Missionary Spotlight-Facts

ET staff writer
ET staff writer
01 February, 2003 1 min read

Area: 104,534 square miles. New Zealand comprises the North and South Islands (separated by the Cook Strait), and numerous smaller islands.

Environment: Mountainous, with stunning scenery (Mount Cook 3,764 metres) and large coastal plains. North Island has three active volcanoes. The climate is temperate, with strong local variations. There is a wide variety of wildlife.

Population: 4 million, with 75% living on North Island and 80% in the cities.

Life expectancy: Men 75 years, women 81 years.

Ethnic groups: New Zealand European 73%, Maori 10%, other European 5%, Pacific islander 4%, Asian and others 8%. There are many immigrants.

Official languages: English and Maori.Literacy: 99%.

Capital: Wellington. Main cities: Auckland, Christchurch, Hamilton and Dunedin.

Economy: Half the land is suitable for farming and a further quarter is forested. Over the last 20 years the economy has prospered, as it has moved from agricultural to mixed free market. New Zealand is self-sufficient in power (60% hydroelectric; with its own coal and natural gas). Inflation is low. Exports include forestry and dairy products, meat, fish, and manufactured goods; Australia, USA, Japan and UK are trading partners. Tourism is also important.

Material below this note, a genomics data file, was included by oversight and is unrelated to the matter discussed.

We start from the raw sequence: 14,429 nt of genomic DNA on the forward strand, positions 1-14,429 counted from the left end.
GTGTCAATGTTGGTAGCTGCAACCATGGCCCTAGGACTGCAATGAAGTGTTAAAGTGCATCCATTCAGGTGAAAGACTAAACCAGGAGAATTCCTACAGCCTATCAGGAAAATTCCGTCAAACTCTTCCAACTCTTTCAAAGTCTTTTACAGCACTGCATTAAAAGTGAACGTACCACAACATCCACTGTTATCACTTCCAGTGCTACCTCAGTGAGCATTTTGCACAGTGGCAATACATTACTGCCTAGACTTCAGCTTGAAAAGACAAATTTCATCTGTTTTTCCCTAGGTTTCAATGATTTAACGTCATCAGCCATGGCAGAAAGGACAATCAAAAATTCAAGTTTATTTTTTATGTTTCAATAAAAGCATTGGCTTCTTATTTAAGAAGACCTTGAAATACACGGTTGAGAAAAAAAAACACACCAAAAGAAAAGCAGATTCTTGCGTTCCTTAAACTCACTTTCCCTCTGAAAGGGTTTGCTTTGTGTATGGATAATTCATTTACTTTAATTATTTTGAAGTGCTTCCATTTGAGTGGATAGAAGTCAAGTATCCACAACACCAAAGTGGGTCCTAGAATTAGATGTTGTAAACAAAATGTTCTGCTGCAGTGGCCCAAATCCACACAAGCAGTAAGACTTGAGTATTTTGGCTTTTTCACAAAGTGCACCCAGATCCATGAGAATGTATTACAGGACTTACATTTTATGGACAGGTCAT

Religions: Protestant 38%; Non-religious 35%; Roman Catholic 13%; Cults (especially Mormons, Jehovah’s Witnesses and Seventh Day Adventists) 11%; Buddhist/Chinese religions 1%; Hindu 1%; others 1%.

Protestant denominations: Anglican, Presbyterian, Methodist, Baptist, various Pentecostal, Brethren and others.

History: Captain James Cook discovered New Zealand in 1769. From 1840 it was a British colony. In 1907 it became an independent dominion, with the English monarch remaining titular Head of State. There are political tensions between the indigenous Maori and white New Zealanders.

ET staff writer
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